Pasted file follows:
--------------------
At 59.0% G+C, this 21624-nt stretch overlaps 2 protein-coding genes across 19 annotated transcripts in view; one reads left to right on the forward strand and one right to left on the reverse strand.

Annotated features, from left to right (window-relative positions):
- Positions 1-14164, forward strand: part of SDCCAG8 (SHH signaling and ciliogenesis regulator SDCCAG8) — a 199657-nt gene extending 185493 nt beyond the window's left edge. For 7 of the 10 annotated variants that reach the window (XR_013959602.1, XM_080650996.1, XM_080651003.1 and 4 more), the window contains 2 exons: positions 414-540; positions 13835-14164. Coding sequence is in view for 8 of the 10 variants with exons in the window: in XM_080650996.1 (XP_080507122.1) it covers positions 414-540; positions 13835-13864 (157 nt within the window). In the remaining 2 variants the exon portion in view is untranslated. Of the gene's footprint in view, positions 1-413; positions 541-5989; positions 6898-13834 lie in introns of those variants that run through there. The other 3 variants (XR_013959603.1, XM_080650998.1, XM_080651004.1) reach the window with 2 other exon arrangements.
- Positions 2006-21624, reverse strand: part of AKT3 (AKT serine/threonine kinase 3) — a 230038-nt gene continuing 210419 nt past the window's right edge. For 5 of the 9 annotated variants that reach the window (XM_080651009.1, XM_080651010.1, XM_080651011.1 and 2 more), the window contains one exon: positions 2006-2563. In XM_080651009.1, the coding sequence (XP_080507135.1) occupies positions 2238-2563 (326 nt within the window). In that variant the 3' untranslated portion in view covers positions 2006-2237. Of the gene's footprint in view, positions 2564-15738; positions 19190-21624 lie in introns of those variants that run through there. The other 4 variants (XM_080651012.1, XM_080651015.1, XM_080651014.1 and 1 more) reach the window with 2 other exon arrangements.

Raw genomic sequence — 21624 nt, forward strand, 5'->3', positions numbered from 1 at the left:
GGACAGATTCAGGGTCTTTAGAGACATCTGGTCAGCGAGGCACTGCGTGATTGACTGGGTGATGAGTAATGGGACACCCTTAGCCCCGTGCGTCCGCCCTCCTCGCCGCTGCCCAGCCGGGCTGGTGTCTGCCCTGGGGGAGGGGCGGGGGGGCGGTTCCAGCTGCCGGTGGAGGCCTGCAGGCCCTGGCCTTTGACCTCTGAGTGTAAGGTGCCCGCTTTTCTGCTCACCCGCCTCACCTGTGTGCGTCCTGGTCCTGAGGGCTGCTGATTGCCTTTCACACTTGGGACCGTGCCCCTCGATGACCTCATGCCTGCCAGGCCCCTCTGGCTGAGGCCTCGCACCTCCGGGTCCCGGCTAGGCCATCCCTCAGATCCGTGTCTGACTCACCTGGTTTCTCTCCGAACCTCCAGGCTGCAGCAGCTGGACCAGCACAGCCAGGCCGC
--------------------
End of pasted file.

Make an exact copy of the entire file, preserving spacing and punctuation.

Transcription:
At 59.0% G+C, this 21624-nt stretch overlaps 2 protein-coding genes across 19 annotated transcripts in view; one reads left to right on the forward strand and one right to left on the reverse strand.

Annotated features, from left to right (window-relative positions):
- Positions 1-14164, forward strand: part of SDCCAG8 (SHH signaling and ciliogenesis regulator SDCCAG8) — a 199657-nt gene extending 185493 nt beyond the window's left edge. For 7 of the 10 annotated variants that reach the window (XR_013959602.1, XM_080650996.1, XM_080651003.1 and 4 more), the window contains 2 exons: positions 414-540; positions 13835-14164. Coding sequence is in view for 8 of the 10 variants with exons in the window: in XM_080650996.1 (XP_080507122.1) it covers positions 414-540; positions 13835-13864 (157 nt within the window). In the remaining 2 variants the exon portion in view is untranslated. Of the gene's footprint in view, positions 1-413; positions 541-5989; positions 6898-13834 lie in introns of those variants that run through there. The other 3 variants (XR_013959603.1, XM_080650998.1, XM_080651004.1) reach the window with 2 other exon arrangements.
- Positions 2006-21624, reverse strand: part of AKT3 (AKT serine/threonine kinase 3) — a 230038-nt gene continuing 210419 nt past the window's right edge. For 5 of the 9 annotated variants that reach the window (XM_080651009.1, XM_080651010.1, XM_080651011.1 and 2 more), the window contains one exon: positions 2006-2563. In XM_080651009.1, the coding sequence (XP_080507135.1) occupies positions 2238-2563 (326 nt within the window). In that variant the 3' untranslated portion in view covers positions 2006-2237. Of the gene's footprint in view, positions 2564-15738; positions 19190-21624 lie in introns of those variants that run through there. The other 4 variants (XM_080651012.1, XM_080651015.1, XM_080651014.1 and 1 more) reach the window with 2 other exon arrangements.

Raw genomic sequence — 21624 nt, forward strand, 5'->3', positions numbered from 1 at the left:
GGACAGATTCAGGGTCTTTAGAGACATCTGGTCAGCGAGGCACTGCGTGATTGACTGGGTGATGAGTAATGGGACACCCTTAGCCCCGTGCGTCCGCCCTCCTCGCCGCTGCCCAGCCGGGCTGGTGTCTGCCCTGGGGGAGGGGCGGGGGGGCGGTTCCAGCTGCCGGTGGAGGCCTGCAGGCCCTGGCCTTTGACCTCTGAGTGTAAGGTGCCCGCTTTTCTGCTCACCCGCCTCACCTGTGTGCGTCCTGGTCCTGAGGGCTGCTGATTGCCTTTCACACTTGGGACCGTGCCCCTCGATGACCTCATGCCTGCCAGGCCCCTCTGGCTGAGGCCTCGCACCTCCGGGTCCCGGCTAGGCCATCCCTCAGATCCGTGTCTGACTCACCTGGTTTCTCTCCGAACCTCCAGGCTGCAGCAGCTGGACCAGCACAGCCAGGCCGC